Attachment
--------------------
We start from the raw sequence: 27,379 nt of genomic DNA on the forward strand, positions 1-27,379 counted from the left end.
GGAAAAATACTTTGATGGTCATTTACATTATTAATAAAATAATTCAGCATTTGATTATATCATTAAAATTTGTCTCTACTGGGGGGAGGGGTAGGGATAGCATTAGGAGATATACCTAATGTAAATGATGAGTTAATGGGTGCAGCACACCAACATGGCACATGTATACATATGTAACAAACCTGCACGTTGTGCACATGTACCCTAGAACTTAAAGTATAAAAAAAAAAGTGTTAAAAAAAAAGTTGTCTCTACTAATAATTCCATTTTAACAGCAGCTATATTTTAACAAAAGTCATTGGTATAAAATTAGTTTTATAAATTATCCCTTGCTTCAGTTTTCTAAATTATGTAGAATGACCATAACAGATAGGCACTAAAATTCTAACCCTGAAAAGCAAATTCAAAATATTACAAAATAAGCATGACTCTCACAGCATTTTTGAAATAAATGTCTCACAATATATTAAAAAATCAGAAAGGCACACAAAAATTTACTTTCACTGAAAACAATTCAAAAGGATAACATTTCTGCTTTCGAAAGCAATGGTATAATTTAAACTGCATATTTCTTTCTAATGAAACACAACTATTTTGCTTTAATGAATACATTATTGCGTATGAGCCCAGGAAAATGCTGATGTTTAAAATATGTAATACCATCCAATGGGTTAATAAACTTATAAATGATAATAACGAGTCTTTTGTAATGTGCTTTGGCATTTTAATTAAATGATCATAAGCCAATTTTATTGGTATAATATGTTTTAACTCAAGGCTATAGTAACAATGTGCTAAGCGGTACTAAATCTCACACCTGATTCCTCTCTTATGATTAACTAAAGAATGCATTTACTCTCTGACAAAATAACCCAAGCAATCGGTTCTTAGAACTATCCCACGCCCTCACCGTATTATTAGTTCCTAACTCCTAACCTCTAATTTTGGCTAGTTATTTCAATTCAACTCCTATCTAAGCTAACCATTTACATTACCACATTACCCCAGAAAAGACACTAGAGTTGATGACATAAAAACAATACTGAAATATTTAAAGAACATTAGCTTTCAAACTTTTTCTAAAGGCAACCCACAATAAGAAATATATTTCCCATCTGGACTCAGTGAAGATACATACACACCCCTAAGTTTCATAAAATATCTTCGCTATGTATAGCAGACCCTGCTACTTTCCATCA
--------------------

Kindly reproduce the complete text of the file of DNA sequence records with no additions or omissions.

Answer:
We start from the raw sequence: 27,379 nt of genomic DNA on the forward strand, positions 1-27,379 counted from the left end.
GGAAAAATACTTTGATGGTCATTTACATTATTAATAAAATAATTCAGCATTTGATTATATCATTAAAATTTGTCTCTACTGGGGGGAGGGGTAGGGATAGCATTAGGAGATATACCTAATGTAAATGATGAGTTAATGGGTGCAGCACACCAACATGGCACATGTATACATATGTAACAAACCTGCACGTTGTGCACATGTACCCTAGAACTTAAAGTATAAAAAAAAAAGTGTTAAAAAAAAAGTTGTCTCTACTAATAATTCCATTTTAACAGCAGCTATATTTTAACAAAAGTCATTGGTATAAAATTAGTTTTATAAATTATCCCTTGCTTCAGTTTTCTAAATTATGTAGAATGACCATAACAGATAGGCACTAAAATTCTAACCCTGAAAAGCAAATTCAAAATATTACAAAATAAGCATGACTCTCACAGCATTTTTGAAATAAATGTCTCACAATATATTAAAAAATCAGAAAGGCACACAAAAATTTACTTTCACTGAAAACAATTCAAAAGGATAACATTTCTGCTTTCGAAAGCAATGGTATAATTTAAACTGCATATTTCTTTCTAATGAAACACAACTATTTTGCTTTAATGAATACATTATTGCGTATGAGCCCAGGAAAATGCTGATGTTTAAAATATGTAATACCATCCAATGGGTTAATAAACTTATAAATGATAATAACGAGTCTTTTGTAATGTGCTTTGGCATTTTAATTAAATGATCATAAGCCAATTTTATTGGTATAATATGTTTTAACTCAAGGCTATAGTAACAATGTGCTAAGCGGTACTAAATCTCACACCTGATTCCTCTCTTATGATTAACTAAAGAATGCATTTACTCTCTGACAAAATAACCCAAGCAATCGGTTCTTAGAACTATCCCACGCCCTCACCGTATTATTAGTTCCTAACTCCTAACCTCTAATTTTGGCTAGTTATTTCAATTCAACTCCTATCTAAGCTAACCATTTACATTACCACATTACCCCAGAAAAGACACTAGAGTTGATGACATAAAAACAATACTGAAATATTTAAAGAACATTAGCTTTCAAACTTTTTCTAAAGGCAACCCACAATAAGAAATATATTTCCCATCTGGACTCAGTGAAGATACATACACACCCCTAAGTTTCATAAAATATCTTCGCTATGTATAGCAGACCCTGCTACTTTCCATCA